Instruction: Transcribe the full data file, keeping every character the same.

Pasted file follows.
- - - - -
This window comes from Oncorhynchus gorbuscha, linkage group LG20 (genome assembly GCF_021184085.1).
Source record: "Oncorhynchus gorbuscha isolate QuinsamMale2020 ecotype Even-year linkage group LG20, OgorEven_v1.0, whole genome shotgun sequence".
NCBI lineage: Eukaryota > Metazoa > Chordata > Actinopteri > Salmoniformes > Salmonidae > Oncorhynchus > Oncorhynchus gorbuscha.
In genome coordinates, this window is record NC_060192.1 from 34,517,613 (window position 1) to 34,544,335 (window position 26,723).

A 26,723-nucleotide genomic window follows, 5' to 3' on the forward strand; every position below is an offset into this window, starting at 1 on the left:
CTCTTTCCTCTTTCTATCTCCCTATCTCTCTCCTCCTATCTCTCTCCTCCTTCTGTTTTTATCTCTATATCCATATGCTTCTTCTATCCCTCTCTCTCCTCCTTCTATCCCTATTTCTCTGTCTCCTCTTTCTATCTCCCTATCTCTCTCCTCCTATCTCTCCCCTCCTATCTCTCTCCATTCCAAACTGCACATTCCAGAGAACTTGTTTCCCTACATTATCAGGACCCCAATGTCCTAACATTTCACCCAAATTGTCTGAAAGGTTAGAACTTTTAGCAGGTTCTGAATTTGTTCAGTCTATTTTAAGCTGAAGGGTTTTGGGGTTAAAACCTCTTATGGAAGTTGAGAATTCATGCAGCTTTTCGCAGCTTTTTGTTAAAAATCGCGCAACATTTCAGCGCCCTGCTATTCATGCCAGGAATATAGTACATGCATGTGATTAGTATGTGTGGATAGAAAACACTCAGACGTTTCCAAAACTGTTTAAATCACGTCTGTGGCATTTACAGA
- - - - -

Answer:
This window comes from Oncorhynchus gorbuscha, linkage group LG20 (genome assembly GCF_021184085.1).
Source record: "Oncorhynchus gorbuscha isolate QuinsamMale2020 ecotype Even-year linkage group LG20, OgorEven_v1.0, whole genome shotgun sequence".
NCBI lineage: Eukaryota > Metazoa > Chordata > Actinopteri > Salmoniformes > Salmonidae > Oncorhynchus > Oncorhynchus gorbuscha.
In genome coordinates, this window is record NC_060192.1 from 34,517,613 (window position 1) to 34,544,335 (window position 26,723).

A 26,723-nucleotide genomic window follows, 5' to 3' on the forward strand; every position below is an offset into this window, starting at 1 on the left:
CTCTTTCCTCTTTCTATCTCCCTATCTCTCTCCTCCTATCTCTCTCCTCCTTCTGTTTTTATCTCTATATCCATATGCTTCTTCTATCCCTCTCTCTCCTCCTTCTATCCCTATTTCTCTGTCTCCTCTTTCTATCTCCCTATCTCTCTCCTCCTATCTCTCCCCTCCTATCTCTCTCCATTCCAAACTGCACATTCCAGAGAACTTGTTTCCCTACATTATCAGGACCCCAATGTCCTAACATTTCACCCAAATTGTCTGAAAGGTTAGAACTTTTAGCAGGTTCTGAATTTGTTCAGTCTATTTTAAGCTGAAGGGTTTTGGGGTTAAAACCTCTTATGGAAGTTGAGAATTCATGCAGCTTTTCGCAGCTTTTTGTTAAAAATCGCGCAACATTTCAGCGCCCTGCTATTCATGCCAGGAATATAGTACATGCATGTGATTAGTATGTGTGGATAGAAAACACTCAGACGTTTCCAAAACTGTTTAAATCACGTCTGTGGCATTTACAGA